Hen Necropsy 

The following information was submitted thanks to Arlene having the nerve and curiosity to do this necropsy. Lyn and I both encouraged her to take pictures and document. As of now, she is waiting for  professional opinions from two well known veterinarians in this field.



Description of hen: abdominal area swollen like a water balloon so bad that she couldn't nestle down with her feet/legs under her.  This hen was heavy in weight but breast area emaciated so I couldn't account for the weight except for whatever was in the abdomen.
Fecal material attached to rear feathers, white/green/gray and not well formed.
Treatment before Euthanasia:  I wormed with Fenbendazole (for capillaria); later Sulmet (antibiotic) and then Piperzine (round/cecal worms). Earlier I'd tried a molasses flush.
This was over a period of about two weeks or so. I didn't really have the nerve to put her down and called the vet who would not give me a syringe to do it. He would charge $12 to put her down. Today for the first time she didn't leave the hen house. I knew this had to be done so I did it.
I put engine starter fluid on some paper towels in a five gallon bucket and placed her in it with a lid and heavy brick on top. I did hear some movement after a few minutes--not at first and Chuck said it could be "after death" flopping as they do when you cut the head off. At any rate I did it and left her for about 30 minutes so I didn't have to anguish over how long it took.
I went back with a large exacto blade, surgical gloves, newspaper, plastic and plastic bags, plus my digital camera. Lyn's words were ringing in my ears to get pictures.
As soon as I inserted the exacto blade near the breast bone a flood of yellowish, clear fluid gushed out. That was the weight factor. I cut down to the vent and could tell immediately that she was NOT an internal egg layer but was full of cysts or tumors. The pictures are very graphic.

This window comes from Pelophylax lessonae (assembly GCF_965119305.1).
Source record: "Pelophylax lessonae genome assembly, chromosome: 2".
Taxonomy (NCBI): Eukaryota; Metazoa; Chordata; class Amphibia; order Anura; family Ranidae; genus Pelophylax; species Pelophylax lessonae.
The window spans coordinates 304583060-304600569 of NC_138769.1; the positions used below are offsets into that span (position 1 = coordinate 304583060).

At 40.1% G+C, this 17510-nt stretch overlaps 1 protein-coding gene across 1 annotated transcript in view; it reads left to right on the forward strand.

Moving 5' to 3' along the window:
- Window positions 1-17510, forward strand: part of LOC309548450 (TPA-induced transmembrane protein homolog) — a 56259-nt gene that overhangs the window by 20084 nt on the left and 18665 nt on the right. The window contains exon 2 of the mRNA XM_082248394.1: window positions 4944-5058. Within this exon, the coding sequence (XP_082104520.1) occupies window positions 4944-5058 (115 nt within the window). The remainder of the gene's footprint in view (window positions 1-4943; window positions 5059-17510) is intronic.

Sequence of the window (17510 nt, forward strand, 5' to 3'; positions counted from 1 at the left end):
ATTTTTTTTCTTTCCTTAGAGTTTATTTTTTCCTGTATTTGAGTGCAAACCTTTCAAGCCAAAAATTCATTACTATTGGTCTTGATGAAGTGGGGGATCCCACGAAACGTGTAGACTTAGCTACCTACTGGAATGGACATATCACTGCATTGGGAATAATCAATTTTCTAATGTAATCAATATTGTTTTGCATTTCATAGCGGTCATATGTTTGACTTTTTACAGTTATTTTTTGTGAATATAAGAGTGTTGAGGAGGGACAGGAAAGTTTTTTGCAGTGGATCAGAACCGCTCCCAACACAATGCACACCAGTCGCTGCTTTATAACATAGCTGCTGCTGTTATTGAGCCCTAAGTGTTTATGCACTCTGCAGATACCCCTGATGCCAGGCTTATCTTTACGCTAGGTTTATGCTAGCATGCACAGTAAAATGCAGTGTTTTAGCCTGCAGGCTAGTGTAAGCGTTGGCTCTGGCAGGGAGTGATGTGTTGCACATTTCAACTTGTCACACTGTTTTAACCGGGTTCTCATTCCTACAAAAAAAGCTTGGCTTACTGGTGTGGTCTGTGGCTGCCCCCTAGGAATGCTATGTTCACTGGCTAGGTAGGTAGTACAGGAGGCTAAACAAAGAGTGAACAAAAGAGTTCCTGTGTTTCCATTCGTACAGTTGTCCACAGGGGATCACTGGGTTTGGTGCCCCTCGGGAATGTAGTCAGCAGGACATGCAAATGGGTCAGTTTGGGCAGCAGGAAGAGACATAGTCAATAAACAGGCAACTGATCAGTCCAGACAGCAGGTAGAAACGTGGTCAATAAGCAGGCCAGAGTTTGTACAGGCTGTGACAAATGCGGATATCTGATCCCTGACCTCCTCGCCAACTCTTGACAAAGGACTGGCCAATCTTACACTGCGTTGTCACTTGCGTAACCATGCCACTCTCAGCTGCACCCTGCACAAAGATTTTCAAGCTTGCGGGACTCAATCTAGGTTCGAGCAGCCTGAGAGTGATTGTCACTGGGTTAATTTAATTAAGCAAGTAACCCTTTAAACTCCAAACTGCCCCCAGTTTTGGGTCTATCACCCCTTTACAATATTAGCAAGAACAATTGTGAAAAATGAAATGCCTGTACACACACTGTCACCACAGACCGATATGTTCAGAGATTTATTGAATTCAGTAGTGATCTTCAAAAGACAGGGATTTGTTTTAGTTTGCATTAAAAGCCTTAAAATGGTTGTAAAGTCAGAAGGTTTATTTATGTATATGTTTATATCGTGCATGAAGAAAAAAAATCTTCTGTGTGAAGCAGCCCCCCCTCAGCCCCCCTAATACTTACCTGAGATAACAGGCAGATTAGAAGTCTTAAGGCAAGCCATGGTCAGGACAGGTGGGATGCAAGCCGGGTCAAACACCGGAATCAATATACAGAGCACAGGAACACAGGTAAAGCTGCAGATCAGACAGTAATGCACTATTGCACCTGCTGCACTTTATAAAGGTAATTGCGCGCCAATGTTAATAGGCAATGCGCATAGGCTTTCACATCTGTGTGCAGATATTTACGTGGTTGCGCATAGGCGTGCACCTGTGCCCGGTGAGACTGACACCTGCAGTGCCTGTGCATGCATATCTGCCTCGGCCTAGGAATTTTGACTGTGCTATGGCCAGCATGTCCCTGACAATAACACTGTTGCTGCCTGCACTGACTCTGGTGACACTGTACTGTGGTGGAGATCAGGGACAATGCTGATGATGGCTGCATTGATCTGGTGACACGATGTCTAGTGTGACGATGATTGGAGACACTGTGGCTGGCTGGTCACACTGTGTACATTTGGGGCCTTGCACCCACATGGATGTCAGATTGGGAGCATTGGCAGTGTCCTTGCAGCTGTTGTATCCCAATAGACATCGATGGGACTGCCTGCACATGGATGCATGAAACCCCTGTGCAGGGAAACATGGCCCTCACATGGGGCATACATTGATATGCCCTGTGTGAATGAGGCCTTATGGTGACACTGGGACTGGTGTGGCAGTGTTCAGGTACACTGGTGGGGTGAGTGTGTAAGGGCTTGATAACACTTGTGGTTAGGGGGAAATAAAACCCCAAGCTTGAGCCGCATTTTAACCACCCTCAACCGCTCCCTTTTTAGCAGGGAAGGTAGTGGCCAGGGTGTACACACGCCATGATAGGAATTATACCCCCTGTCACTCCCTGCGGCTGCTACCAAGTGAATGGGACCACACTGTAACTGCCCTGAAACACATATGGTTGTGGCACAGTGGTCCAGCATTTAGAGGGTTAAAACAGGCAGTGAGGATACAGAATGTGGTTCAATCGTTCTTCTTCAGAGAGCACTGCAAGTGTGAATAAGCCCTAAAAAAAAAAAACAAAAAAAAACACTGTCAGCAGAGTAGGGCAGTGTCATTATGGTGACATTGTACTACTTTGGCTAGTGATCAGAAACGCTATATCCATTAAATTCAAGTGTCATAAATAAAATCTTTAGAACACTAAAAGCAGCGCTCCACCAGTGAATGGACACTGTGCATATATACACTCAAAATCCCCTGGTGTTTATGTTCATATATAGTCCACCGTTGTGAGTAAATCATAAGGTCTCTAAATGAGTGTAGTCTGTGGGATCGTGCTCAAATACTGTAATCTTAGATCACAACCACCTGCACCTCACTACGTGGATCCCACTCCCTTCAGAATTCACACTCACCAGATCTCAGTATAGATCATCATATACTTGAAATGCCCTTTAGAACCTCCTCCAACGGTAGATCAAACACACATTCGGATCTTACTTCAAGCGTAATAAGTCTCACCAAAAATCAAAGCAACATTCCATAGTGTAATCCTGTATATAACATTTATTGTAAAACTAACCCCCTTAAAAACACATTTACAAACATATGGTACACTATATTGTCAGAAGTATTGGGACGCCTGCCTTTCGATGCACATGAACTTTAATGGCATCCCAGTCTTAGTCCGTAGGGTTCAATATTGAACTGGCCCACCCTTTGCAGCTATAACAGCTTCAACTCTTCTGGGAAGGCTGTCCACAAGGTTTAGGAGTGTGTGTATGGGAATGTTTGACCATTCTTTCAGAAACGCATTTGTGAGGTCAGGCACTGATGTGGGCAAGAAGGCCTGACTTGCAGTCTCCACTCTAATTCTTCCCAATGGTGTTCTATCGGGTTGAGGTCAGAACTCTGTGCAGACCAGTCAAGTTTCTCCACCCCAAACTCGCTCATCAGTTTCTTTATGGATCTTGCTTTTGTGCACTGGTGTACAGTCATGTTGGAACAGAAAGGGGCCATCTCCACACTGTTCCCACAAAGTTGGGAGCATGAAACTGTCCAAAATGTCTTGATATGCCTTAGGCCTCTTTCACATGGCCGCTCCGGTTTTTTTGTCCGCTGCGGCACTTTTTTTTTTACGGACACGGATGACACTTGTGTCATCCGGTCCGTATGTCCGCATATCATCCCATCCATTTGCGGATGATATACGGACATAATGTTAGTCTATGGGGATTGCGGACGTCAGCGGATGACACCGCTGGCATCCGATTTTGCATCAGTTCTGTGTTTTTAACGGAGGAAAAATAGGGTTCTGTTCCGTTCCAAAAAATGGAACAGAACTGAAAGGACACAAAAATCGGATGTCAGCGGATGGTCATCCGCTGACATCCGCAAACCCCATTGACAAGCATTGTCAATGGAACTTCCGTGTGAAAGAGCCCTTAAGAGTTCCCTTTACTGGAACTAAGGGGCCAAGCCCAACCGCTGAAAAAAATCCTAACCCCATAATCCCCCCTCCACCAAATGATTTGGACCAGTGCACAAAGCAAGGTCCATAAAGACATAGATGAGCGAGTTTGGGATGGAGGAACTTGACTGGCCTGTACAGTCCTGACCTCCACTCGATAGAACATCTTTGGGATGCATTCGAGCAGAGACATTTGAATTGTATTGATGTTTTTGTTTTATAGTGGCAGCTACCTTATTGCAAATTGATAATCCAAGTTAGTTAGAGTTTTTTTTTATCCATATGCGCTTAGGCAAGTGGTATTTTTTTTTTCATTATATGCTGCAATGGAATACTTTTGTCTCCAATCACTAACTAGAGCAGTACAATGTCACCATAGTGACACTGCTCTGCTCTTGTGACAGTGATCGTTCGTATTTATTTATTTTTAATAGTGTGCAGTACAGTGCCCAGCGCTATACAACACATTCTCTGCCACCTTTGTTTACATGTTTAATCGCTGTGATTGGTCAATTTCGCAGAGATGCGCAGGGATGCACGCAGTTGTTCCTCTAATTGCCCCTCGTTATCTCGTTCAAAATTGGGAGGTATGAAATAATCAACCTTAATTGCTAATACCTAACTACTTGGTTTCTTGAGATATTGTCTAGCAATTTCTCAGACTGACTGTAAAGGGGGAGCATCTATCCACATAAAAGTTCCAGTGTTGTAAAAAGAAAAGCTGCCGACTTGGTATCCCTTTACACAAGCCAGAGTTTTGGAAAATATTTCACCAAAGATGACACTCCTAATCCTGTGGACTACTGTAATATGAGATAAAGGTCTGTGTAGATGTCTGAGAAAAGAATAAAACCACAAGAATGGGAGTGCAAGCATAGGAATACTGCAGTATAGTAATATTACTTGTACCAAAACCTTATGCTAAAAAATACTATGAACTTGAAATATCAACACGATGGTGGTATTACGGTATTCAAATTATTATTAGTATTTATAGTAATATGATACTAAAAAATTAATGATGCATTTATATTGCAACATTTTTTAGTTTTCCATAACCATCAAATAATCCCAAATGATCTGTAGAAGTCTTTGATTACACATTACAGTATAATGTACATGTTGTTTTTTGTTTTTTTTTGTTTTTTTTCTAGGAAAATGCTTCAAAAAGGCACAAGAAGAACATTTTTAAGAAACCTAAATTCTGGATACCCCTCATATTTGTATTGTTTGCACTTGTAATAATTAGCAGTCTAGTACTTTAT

Necropsy 1 shows the initial picture of the largest cysts (I will refer to them as cysts unless I learn differently) and the entrails on the left. On the far upper right and partly obscured by feathers is something blocking the vent...not sure what that is or if it's supposed to be there or a tumor. Lower right I believe is where the waste is passed out the vent if the passage is unobstructed.

(click on thumbnails to enlarge)

necropsy1.JPG (30100 bytes)


Necropsy 2 is another view showing many more cysts ranging in size from marble to golf ball size.  I don't know if you can see but these cysts are floating around in the fluid that filled her cavity--and this was after I'd drained most of it out

.necropsy2.JPG (17253 bytes)


Large Cysts: I removed the foremost cysts and you can see the size next to my gloved finger. These were about golf ball size.

large cysts.jpg (35203 bytes)


 Cysts 3: In this picture you can see the clusters of many smaller cysts and see the pooling of the fluid.

 cysts3.JPG (21017 bytes)

Vent Tumor: I'm not sure that this picture is correctly labeled but I don't know what other internal organ this would be. We may need to correct this if we get corrected information. There is some type of appenditure attached that seems to be connect up towards the other entrails near the breast bone. It appeared to me that it was blocking the excretion of waste matter, though I'm not certain.

.ventTumor.JPG (22159 bytes)

Conclusions: The only conclusion that I have drawn is that this hen was filled with tumors or cysts and I would like to know the possible causes and prognosis and if it has any treatment. How common is it? Is it more prevalent in certain breeds? Do these symptoms (swelling with fluid) present themselves in any other condition or disease?  So you see, in stead of conclusions I have questions that I hope to find answers to. I also know that putting this hen down was the right thing to do and I should have done it sooner.


Because of the difficulty of viewing photos alone, the person I contacted declined to make a formal diagnosis or state a definitive conclusion.. He was very helpful and I appreciate his time. Based on information that I gathered, the following are my conclusions.
The fluid filled sacs were cysts and NOT tumors, nor were they eggs.
The cause or causes remain undetermined and there probably is no treatment.
The fluid most likely resulted as a physiological response to the many cysts in the abdominal cavity.
I'm sorry that I couldn't find out more but I just couldn't see the expense of sending the hen to a lab. Perhaps if something like this happens in the future I may reconsider.